It is impossible that any amount of reasoning, any amount of vituperation, can add a feather's weight to the already almost overwhelming sense of difficulty and danger which presses upon the thoughts of every
individual statesman or man of intellect and cultivation in the United States, be he slave-holder or not, when he gives his mind to a calm survey of what is impending over his country in
relation to that momentous question. Less than thirty years hence there will probably be nearly 6,000,000 slaves to be dealt with instead of 3,200,000,* with all the added difficulties arising from increased intelligence and means of combination, which it will be impossible to shut out. The general vituperation launched at the system passes by the heads of those who will tell you that they live among their slaves as a father among his children; that they trust unhesitatingly to their care their property, their persons, and those of their wives, their grown-up daughters, and their infants ; and it is laughed at by the hardened reprobates who profit by the worse features of the system, and its occasional dreadful incidents. Harrowing descriptions, lofty denunciations, elaborate arguments, are not needed by the one, and are scoffed at by the other. But they are something more, and something worse, than not needed.
Of the many agreeable sensations, and unexpected and most gratifying convictions with which I was impressed during my visit to the United States in 1851, one of the most unexpected and most gratifying was that of finding how deep, how sincere, and how general was the natural feeling of kindliness, of respect, and affection, of all persons of any amount of culture and information, towards the parent country. The hostile and irritating criticisms of the press on both sides the water; the social and political theories, so opposed to ours, under which they live ; the remembrance of all they had suffered from our impolicy, our arrogance, and our injustice, in the last cen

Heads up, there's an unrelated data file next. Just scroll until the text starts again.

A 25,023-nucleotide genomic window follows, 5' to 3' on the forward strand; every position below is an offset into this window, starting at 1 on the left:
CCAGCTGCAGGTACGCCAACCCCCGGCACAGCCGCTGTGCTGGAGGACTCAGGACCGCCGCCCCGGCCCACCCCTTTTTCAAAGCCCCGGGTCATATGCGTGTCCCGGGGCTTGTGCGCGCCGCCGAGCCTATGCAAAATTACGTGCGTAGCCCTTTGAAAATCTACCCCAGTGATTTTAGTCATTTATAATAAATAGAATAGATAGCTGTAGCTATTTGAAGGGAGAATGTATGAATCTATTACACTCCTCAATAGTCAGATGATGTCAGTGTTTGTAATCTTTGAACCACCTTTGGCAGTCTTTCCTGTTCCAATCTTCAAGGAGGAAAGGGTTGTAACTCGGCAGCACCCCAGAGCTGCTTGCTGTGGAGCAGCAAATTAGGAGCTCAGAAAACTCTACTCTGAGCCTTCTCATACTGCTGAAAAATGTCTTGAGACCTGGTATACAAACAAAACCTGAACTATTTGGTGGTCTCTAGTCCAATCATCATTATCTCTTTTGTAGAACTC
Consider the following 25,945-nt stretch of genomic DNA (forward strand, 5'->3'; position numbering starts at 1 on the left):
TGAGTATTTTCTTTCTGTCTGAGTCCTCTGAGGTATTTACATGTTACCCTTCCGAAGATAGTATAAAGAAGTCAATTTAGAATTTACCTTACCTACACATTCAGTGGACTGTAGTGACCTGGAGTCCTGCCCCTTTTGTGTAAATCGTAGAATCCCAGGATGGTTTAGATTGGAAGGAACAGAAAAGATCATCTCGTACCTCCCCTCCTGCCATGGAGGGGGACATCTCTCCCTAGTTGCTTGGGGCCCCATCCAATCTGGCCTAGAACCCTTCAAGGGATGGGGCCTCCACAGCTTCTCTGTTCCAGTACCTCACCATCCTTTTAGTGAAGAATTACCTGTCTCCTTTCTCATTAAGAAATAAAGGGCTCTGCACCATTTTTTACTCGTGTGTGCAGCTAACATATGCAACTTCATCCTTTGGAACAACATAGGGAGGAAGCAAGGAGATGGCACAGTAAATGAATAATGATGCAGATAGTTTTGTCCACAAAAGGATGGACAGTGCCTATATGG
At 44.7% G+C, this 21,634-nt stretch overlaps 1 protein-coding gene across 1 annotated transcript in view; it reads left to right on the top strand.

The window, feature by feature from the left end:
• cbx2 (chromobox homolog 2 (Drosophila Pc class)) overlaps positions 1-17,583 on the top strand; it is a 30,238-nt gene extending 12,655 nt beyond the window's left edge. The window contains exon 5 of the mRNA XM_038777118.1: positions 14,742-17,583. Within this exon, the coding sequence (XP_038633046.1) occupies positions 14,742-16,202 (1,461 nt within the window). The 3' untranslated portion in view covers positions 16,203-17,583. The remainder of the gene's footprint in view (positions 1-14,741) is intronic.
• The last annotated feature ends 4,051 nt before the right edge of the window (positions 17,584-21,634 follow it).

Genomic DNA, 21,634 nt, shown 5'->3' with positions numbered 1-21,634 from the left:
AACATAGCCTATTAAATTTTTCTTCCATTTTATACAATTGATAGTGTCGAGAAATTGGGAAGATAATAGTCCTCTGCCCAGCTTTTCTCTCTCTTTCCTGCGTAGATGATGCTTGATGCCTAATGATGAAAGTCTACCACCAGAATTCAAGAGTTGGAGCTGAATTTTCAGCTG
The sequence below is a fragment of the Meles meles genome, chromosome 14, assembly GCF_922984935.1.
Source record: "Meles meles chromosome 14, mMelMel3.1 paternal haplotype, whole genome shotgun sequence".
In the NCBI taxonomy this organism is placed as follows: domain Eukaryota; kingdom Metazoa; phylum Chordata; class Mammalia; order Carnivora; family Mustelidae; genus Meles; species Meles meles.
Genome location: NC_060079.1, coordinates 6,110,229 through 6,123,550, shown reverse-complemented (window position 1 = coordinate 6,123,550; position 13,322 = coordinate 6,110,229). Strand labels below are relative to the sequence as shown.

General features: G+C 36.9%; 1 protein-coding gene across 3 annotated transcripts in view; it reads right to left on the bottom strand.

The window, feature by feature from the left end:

* The present rate of increase of the slave population, according to the census of 1850, is 28.05 per cent in ten years. In the previous ten years, from 1830 to 1840, the rate of increase was only 23.8 per cent.
tury, and our unhappy collisions in the early part of this, have not been able to sever the ties of those natural affections which bind them to their birthplace, and to the sources of all they deem most precious in their inheritance from the past. Towards everything which, in this country, we are accustomed to regard with respect, I found all such persons in that country disposed to look with an equal respect, and as ready to derive from them the improving influences which we believe them capable of diffusing through the great body of society. Approached, therefore, in the spirit of mutual respect, of brotherly kindness, of friendly openness and frankness, there is no subject on which an American of any cultivation is not most ready to enter, with a disposition to look at and consider it from the point of view in which it is regarded in England. His sympathies are already with us; we have but to acknowledge and to respond to them. The violent and unscrupulous portion of the press in his country (the worst being conducted or inspired by renegades from ours,) may, and doubtless does, produce a very different state of feeling and opinion in the numerical mass; but the expanded hearts and minds of the educated, the reflecting, the cultivated, in their various degrees, are untrammelled by any such unworthy influences, and meet us fully half-way in any demonstrations of genuine respect and fraternal recognition. But in equal measure do their spirits revolt against assumption. And all the more keenly, in proportion to their desire to be understood aright, do they feel the unkind criticism, the over-coloured description, or the repelling sneer.
The effects of these latter upon the less cultivated are to stimulate to undue assumption on their part, and to produce that exaggerated degree of self-assertion, from the